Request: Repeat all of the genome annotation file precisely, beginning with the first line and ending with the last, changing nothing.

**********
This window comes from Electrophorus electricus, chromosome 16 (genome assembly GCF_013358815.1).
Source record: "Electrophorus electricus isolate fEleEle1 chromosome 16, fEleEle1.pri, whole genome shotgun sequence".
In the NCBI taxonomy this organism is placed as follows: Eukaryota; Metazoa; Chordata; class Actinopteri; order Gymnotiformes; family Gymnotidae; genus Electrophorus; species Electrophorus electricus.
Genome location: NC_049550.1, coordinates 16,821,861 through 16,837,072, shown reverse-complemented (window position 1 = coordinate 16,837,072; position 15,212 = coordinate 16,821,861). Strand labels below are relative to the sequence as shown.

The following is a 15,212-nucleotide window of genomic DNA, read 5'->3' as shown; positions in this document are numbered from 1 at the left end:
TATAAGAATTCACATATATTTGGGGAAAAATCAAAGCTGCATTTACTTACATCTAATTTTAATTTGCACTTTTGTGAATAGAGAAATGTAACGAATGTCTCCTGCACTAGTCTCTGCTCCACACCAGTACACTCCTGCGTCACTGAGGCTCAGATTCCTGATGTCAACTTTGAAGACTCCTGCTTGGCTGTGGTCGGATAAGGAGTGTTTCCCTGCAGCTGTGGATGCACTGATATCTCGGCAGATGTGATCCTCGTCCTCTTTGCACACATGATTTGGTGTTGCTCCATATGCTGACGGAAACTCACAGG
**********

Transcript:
This window comes from Electrophorus electricus, chromosome 16 (genome assembly GCF_013358815.1).
Source record: "Electrophorus electricus isolate fEleEle1 chromosome 16, fEleEle1.pri, whole genome shotgun sequence".
In the NCBI taxonomy this organism is placed as follows: Eukaryota; Metazoa; Chordata; class Actinopteri; order Gymnotiformes; family Gymnotidae; genus Electrophorus; species Electrophorus electricus.
Genome location: NC_049550.1, coordinates 16,821,861 through 16,837,072, shown reverse-complemented (window position 1 = coordinate 16,837,072; position 15,212 = coordinate 16,821,861). Strand labels below are relative to the sequence as shown.

The following is a 15,212-nucleotide window of genomic DNA, read 5'->3' as shown; positions in this document are numbered from 1 at the left end:
TATAAGAATTCACATATATTTGGGGAAAAATCAAAGCTGCATTTACTTACATCTAATTTTAATTTGCACTTTTGTGAATAGAGAAATGTAACGAATGTCTCCTGCACTAGTCTCTGCTCCACACCAGTACACTCCTGCGTCACTGAGGCTCAGATTCCTGATGTCAACTTTGAAGACTCCTGCTTGGCTGTGGTCGGATAAGGAGTGTTTCCCTGCAGCTGTGGATGCACTGATATCTCGGCAGATGTGATCCTCGTCCTCTTTGCACACATGATTTGGTGTTGCTCCATATGCTGACGGAAACTCACAGG